(Q) If gold is fluctuating wildly in price I don’t want my new buy order to be held up with some sign up procedures. If one of our readers wants to open an account at BullionVault, how long does your sign up, fund and buy process usually take?
That’s a couple of questions rolled into one. First – money laundering. Yes – we must establish the identity of our customers. This is not too onerous for customers or for us. We take deposits only through the banking system direct from the customer’s bank – which should be trusted internationally (which includes just about every major Western bank). We require our users to submit scans of a photographic id (usually a passport or driving licence) and a scanned bank statement which we check to the source of funds. It’s that easy.
When I helped my three youngest children (ages 3, 5 and 7) start their coin collections this past year, we began by purchasing inexpensive coin folders ($2.99 each) to collect Lincoln Memorial Cents and Jefferson Nickels from the 1940’s to the present.
BullionVault gold is fully allocated, and collected by our vault operators for separate storage exclusively for BullionVault clients before we offer it for sale. Normally for an allocated spot gold trade the buyer still has to pay for collection. With BullionVault your gold is already in the vault where you want it, so you don’t have that extra cost. The difference is fairly minimal, like about 20 cents an ounce, but it means BullionVault gold tends to hold a small premium over the spot price. I guess you can say BullionVault gold is spot gold inclusive of the cost of collection.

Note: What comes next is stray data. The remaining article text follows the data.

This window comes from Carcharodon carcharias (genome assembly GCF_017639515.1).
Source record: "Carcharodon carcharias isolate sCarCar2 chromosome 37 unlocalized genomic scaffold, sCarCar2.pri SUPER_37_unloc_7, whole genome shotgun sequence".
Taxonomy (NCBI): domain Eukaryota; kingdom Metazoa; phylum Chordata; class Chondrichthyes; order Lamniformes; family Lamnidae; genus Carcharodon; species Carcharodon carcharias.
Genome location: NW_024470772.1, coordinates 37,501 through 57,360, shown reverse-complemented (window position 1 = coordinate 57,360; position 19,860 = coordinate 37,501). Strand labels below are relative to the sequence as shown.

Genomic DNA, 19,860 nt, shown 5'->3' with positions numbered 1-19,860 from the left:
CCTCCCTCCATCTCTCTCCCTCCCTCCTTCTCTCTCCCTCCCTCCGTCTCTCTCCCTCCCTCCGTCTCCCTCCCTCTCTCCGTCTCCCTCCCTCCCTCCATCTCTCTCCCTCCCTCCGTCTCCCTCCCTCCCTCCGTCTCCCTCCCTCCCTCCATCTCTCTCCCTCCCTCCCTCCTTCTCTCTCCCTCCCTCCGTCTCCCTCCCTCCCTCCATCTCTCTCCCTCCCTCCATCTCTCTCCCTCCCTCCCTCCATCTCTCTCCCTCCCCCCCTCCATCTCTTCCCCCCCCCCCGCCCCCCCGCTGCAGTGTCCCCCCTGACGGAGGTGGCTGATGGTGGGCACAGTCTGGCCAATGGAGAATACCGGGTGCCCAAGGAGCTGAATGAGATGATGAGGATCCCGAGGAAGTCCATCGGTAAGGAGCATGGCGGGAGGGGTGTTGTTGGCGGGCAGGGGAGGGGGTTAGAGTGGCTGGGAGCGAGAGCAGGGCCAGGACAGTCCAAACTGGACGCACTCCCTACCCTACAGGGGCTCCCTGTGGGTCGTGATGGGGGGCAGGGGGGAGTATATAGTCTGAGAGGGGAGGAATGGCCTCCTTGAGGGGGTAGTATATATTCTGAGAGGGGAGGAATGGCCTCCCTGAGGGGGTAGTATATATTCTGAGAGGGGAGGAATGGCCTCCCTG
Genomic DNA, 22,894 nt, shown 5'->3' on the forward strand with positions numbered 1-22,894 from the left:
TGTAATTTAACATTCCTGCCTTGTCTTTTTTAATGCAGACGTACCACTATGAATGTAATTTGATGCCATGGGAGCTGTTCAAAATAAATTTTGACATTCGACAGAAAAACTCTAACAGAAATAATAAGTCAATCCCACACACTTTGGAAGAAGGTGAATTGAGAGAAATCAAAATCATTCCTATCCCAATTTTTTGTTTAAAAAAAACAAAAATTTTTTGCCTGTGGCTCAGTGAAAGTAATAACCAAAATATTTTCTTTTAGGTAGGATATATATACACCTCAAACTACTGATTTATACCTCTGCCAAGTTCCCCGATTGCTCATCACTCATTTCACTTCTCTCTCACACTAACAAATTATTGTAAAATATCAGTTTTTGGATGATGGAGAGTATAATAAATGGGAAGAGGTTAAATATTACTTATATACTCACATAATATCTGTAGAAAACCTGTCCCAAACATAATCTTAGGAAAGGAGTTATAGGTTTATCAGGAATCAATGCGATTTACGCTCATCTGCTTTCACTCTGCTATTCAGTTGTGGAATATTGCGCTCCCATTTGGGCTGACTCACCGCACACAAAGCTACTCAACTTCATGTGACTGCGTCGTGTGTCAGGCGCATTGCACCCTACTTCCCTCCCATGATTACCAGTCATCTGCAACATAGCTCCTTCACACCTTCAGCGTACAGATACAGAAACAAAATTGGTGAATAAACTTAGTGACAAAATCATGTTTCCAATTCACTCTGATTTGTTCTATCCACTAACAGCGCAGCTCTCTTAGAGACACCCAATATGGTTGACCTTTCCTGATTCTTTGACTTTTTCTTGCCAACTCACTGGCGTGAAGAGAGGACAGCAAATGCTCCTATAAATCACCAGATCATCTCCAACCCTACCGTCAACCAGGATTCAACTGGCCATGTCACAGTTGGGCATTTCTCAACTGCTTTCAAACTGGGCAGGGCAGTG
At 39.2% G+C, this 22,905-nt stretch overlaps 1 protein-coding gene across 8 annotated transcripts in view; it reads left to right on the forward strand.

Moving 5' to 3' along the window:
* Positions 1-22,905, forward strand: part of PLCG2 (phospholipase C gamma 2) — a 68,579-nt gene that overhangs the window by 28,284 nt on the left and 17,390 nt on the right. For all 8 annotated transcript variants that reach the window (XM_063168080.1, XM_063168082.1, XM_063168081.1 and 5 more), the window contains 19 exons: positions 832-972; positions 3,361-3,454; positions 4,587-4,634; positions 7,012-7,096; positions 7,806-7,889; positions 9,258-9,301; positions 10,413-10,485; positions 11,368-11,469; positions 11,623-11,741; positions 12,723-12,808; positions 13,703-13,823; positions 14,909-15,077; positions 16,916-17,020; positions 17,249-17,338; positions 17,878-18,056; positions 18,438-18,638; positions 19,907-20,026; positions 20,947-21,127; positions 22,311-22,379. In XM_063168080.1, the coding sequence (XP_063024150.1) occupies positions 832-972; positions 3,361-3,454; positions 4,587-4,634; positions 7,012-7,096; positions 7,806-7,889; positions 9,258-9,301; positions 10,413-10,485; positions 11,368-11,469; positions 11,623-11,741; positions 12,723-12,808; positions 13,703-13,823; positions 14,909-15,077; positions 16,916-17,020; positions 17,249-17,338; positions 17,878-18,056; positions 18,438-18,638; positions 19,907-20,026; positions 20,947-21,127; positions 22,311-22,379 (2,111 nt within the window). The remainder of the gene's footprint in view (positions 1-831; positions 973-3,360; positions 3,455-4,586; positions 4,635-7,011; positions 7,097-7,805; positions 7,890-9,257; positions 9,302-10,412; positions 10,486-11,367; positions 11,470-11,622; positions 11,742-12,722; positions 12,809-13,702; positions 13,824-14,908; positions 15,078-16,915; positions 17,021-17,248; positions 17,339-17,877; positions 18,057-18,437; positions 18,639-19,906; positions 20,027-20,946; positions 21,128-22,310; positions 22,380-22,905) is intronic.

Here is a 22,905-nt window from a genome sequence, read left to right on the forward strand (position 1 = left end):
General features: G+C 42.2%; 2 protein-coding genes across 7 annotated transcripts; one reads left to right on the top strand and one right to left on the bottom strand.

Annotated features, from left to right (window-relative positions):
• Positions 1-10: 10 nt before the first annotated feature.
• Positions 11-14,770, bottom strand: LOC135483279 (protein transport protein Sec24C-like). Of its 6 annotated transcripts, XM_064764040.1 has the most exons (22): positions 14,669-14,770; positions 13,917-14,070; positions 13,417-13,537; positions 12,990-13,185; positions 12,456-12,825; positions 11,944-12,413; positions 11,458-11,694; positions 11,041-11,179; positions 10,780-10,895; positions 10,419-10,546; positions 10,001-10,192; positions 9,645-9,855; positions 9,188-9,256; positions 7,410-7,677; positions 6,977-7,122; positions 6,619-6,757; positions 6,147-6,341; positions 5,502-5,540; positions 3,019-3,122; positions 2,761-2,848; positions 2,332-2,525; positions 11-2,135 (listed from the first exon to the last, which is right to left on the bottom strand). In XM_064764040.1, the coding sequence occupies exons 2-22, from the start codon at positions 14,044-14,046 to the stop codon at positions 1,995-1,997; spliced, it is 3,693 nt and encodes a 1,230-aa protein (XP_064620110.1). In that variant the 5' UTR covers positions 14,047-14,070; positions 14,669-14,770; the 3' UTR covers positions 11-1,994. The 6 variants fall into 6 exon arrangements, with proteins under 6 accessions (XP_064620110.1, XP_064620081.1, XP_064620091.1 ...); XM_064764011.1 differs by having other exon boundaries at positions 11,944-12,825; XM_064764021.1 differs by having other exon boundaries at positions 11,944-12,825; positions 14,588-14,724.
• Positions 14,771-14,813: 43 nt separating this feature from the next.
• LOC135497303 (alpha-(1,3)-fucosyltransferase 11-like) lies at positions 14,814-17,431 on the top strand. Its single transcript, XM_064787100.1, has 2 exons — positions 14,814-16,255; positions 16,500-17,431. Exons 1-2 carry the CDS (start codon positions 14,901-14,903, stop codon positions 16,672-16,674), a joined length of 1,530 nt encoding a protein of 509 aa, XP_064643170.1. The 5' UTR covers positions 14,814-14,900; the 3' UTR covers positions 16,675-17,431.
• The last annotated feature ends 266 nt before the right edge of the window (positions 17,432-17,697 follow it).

You can bet that a low-priced coin is marked less because of the grading company used or none at all. When looking online at eBay for example, the MS or mint state grading might be listed as MS64 by the dealer, when the coin is closer to a MS62 when actually graded by the PCGS in the future. I would only buy something pre-graded or, if it’s a cheap coin say under $10, take a small chance and then send to the PCGS to have it graded for yourself.
Any currency (paper money) in the collection should also be evaluated with a guide book or on eBay to get a rough idea of what they are worth. On eBay, don’t put too much stock in the Buy-It-Now prices. Sometimes these prices are insane and won’t give you much help. You can sort through eBay for closed auction prices. This really what an item is worth.